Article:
(Bloomberg) -- Eight years ago, the Labour party’s shadow chancellor John McDonnell brandished Mao Zedong’s Little Red Book in Parliament. As the party prepares for a general election campaign which opinion polls indicate it will win, its top team today prefers very different associations from the Chinese Communist leader.
Goldman Sachs Group Inc., Barclays Group Plc, Vodafone Group Plc and Google are among the big corporate names taking part at Labour’s conference in Liverpool next month, where the voice of private equity – the British Private Equity and Venture Capital Association – is also paying to back an event.
Since McDonnell’s Mao gambit, which backfired amid laughter in the House of Commons, Labour has gone on a journey. The aim is to be taken seriously after middle-of-the-road voters were put off by McDonnell and the equally left-wing Jeremy Corbyn, who guided the party to a thumping defeat at the last general election in 2019.
Its current leadership — Keir Starmer and shadow chancellor Rachel Reeves — are also keen to win the confidence of the business community whose backing was key for Tony Blair ahead of his landslide victory in 1997. Reeves is a former Bank of England economist who also worked for a commercial bank. While company bosses may not be thrilled by the prospect of higher taxes and more regulation, many are keen to back a winner, and there’s increasingly a view that a Labour government would present new opportunities.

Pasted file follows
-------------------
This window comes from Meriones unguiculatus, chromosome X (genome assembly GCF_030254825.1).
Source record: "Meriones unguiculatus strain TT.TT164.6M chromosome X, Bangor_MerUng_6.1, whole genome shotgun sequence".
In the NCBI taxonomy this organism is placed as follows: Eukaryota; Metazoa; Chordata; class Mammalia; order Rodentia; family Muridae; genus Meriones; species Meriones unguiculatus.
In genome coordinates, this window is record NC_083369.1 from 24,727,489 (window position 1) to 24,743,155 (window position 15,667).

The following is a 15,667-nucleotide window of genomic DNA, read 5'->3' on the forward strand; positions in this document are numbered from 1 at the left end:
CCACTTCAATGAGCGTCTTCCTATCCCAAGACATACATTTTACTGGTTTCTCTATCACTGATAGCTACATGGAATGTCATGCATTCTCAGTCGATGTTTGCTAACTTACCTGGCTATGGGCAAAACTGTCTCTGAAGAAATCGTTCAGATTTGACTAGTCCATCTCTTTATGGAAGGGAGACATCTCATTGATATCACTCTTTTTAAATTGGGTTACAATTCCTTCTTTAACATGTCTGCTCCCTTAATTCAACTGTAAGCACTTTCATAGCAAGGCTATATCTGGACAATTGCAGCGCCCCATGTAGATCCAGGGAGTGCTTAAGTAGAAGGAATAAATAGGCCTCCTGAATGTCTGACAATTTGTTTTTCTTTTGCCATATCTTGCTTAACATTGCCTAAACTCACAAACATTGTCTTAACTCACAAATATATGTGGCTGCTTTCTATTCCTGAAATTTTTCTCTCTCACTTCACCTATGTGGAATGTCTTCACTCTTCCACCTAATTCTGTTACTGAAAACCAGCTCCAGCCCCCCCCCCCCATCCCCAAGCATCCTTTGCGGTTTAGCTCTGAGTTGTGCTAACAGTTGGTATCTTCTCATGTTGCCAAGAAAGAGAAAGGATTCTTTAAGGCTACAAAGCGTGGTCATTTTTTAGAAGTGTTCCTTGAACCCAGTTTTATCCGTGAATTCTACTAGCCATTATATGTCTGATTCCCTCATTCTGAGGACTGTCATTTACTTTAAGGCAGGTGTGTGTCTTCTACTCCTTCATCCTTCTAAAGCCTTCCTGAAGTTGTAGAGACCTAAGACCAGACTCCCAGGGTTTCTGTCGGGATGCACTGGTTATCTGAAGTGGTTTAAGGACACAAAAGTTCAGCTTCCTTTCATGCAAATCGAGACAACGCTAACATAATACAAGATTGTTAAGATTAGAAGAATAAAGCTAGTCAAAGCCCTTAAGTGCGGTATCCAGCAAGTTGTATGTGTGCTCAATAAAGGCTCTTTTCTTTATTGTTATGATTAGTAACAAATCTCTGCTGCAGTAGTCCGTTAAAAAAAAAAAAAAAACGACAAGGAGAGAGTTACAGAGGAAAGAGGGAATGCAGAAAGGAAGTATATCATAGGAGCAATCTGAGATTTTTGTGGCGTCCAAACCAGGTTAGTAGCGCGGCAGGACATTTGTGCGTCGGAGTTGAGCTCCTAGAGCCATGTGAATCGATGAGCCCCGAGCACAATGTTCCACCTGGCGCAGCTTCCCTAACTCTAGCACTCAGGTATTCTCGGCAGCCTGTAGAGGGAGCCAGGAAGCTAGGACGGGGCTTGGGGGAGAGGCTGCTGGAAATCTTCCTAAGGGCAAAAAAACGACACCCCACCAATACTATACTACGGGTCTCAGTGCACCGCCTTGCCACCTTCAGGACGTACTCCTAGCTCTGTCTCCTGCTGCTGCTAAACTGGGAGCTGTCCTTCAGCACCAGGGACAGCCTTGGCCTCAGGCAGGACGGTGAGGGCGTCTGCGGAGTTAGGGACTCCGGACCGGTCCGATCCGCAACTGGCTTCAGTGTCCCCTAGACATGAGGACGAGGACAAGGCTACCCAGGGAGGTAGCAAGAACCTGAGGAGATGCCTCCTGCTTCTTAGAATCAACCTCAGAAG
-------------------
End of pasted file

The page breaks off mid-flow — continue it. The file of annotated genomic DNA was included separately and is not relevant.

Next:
It’s common for businesses to attend party conferences, yet the level of engagement in Liverpool is expected to be significantly greater than during the Corbyn years. It’s the first time Goldman has paid to sponsor an event at the conference, which the US bank is doing through the Goldman Sachs 10,000 Small Businesses program. (Michael R. Bloomberg, the majority owner of Bloomberg LP, is a co-chair of the Goldman Sachs 10,000 Small Businesses Advisory Council.)
It is also the first time that major UK companies such as pensions specialist Phoenix Group Holdings Plc and Ovo Energy Ltd. have sponsored events at Labour’s conference.